Friday, November 8, 2013

October - Time Flies...

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                It’s been awhile since my last post, but for good reason. Zack and I have been ridiculously busy throughout the entire month of October while school was out. With everything that we have been up to, I could probably write about ten blog posts, but I’ll try to stick to the highlights and just write one!

Part 1:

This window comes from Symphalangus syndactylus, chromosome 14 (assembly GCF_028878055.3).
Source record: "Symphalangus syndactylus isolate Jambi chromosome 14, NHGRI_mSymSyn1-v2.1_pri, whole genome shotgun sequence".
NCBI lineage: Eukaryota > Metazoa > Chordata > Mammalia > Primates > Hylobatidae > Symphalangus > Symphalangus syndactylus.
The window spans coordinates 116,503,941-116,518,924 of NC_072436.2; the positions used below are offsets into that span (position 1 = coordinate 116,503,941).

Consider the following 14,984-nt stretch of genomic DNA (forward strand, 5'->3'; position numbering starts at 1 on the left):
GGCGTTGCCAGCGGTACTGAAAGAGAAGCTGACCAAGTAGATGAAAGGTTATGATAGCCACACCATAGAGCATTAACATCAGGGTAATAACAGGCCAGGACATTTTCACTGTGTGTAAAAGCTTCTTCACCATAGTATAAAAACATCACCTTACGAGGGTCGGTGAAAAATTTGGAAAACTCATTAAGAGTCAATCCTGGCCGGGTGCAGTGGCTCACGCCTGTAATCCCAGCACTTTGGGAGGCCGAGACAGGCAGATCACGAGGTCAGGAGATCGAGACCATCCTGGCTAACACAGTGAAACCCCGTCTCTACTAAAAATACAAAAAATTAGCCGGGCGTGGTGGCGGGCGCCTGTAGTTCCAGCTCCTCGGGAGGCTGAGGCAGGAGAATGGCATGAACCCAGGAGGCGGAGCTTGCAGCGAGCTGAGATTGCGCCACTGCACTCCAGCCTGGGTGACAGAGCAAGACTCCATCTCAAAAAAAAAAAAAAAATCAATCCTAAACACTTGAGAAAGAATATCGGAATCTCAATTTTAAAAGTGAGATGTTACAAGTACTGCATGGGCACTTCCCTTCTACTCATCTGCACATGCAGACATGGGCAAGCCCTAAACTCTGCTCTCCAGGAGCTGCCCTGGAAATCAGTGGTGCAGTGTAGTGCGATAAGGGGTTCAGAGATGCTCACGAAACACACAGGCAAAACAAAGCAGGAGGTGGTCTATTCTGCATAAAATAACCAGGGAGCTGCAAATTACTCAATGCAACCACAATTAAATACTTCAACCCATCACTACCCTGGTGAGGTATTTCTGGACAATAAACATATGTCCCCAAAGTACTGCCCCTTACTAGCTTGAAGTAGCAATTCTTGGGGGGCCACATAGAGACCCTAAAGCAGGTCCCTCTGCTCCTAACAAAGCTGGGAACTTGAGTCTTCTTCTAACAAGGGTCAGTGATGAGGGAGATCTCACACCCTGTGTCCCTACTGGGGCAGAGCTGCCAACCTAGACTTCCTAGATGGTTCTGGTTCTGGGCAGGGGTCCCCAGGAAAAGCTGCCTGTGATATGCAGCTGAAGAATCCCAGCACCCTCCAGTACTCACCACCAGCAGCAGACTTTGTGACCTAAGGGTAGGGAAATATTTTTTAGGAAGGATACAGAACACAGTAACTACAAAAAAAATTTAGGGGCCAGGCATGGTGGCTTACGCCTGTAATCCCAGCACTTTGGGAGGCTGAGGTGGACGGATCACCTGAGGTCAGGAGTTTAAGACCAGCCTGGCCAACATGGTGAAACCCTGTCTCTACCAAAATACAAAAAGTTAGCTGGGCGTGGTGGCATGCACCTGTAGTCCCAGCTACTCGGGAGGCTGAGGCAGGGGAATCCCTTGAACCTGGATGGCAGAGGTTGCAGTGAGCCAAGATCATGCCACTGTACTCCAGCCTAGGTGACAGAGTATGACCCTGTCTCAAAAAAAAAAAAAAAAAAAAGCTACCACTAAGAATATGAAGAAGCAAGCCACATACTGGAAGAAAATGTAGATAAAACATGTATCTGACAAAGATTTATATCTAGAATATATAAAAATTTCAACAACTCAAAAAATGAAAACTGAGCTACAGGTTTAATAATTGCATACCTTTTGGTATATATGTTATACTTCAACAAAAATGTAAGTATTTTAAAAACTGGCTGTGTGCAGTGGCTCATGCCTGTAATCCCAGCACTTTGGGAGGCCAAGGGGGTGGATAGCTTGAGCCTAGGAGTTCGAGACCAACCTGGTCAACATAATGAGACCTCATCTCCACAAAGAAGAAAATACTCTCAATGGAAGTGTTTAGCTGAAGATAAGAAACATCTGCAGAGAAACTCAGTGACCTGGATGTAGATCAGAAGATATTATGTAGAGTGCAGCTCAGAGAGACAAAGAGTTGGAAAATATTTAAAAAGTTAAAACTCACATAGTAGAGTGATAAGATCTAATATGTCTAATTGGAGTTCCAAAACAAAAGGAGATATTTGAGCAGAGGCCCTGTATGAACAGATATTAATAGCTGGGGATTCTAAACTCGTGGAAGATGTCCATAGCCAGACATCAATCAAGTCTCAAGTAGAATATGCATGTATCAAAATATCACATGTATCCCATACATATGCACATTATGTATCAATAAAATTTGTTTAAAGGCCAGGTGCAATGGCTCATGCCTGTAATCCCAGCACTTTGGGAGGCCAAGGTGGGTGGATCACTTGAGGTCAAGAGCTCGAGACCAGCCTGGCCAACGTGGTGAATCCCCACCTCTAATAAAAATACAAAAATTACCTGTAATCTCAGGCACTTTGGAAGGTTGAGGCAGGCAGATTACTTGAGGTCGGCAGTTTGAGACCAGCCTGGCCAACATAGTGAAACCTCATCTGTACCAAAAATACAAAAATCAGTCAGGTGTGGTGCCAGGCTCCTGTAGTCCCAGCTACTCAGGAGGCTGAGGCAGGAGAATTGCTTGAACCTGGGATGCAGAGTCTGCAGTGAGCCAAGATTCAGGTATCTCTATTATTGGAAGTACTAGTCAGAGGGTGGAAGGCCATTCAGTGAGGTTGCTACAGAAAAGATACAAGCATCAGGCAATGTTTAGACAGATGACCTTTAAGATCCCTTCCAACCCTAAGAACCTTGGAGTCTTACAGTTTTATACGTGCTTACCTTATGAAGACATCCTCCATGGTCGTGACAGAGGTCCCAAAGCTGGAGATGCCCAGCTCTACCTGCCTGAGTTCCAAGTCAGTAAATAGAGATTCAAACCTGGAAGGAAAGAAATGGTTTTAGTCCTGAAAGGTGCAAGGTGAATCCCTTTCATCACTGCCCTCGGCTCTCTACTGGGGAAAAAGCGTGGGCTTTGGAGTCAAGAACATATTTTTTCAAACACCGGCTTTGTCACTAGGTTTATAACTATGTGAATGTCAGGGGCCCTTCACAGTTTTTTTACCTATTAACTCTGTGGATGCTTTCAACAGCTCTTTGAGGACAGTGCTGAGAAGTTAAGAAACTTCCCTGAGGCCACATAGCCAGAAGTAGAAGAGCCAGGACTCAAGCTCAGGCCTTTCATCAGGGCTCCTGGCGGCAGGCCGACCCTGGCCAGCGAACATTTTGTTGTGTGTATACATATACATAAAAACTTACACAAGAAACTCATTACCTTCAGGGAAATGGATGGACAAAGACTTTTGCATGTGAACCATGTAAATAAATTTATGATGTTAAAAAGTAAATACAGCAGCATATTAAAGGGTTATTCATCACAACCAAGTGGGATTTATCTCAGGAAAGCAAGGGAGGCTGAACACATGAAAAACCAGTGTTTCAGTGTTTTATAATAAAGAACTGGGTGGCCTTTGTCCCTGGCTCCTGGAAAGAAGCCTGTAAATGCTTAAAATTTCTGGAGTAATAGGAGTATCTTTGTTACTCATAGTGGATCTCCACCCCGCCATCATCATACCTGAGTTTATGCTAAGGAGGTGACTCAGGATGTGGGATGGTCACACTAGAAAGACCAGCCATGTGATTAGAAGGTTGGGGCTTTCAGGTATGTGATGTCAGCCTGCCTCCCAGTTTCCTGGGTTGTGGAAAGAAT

At the beginning of October, Zack and I headed down a little ways south to the province of Chumphon to help out at another volunteer’s English camp. After a 5.5 hour bus ride from our site to Bangkok, we spent the night at a hotel there then finished the rest of the 7 hour trip the next day. Once we actually arrived in Chumphon around 4:30 pm, we made our way to a song taeow stop where we waited for about an hour with some fellow volunteers for the next song taeow to come by. When it finally did, the driver decided he needed a dinner break, so the 5:00 trip didn’t end up leaving until after 6:00 and by the time it did leave, was jam packed with about 20 or more people. And of course, nobody knew what was going on, so we just sat, all crammed together, for over an hour while the song taeow remained parked on the side of the street. Zack and I can honestly say that our Peace Corps experience is making us much more patient. We spent the night at a local beach with all of the other camp volunteers. We sat around on the beach, playing the ukulele and singing together, joking about all of our ridiculous experiences. At some point we decided that a late night swim would be a good idea. Once in the ocean, we discovered that the water contained some amazingly beautiful, utterly magical bioluminescence. We all swam, marveling at the way we were able to make the water glow with our every movement.  The warm, calm sea glowed all around us with the tiny specks of light, the horizon of the ocean was lit up green before us by the boats in the distance, and the stars shone beautifully clear in the vast sky above us, framed by the silhouettes of palm trees swaying in the night breeze. At some point we all made it to our beds, and the next morning we headed to the English camp site for preparations.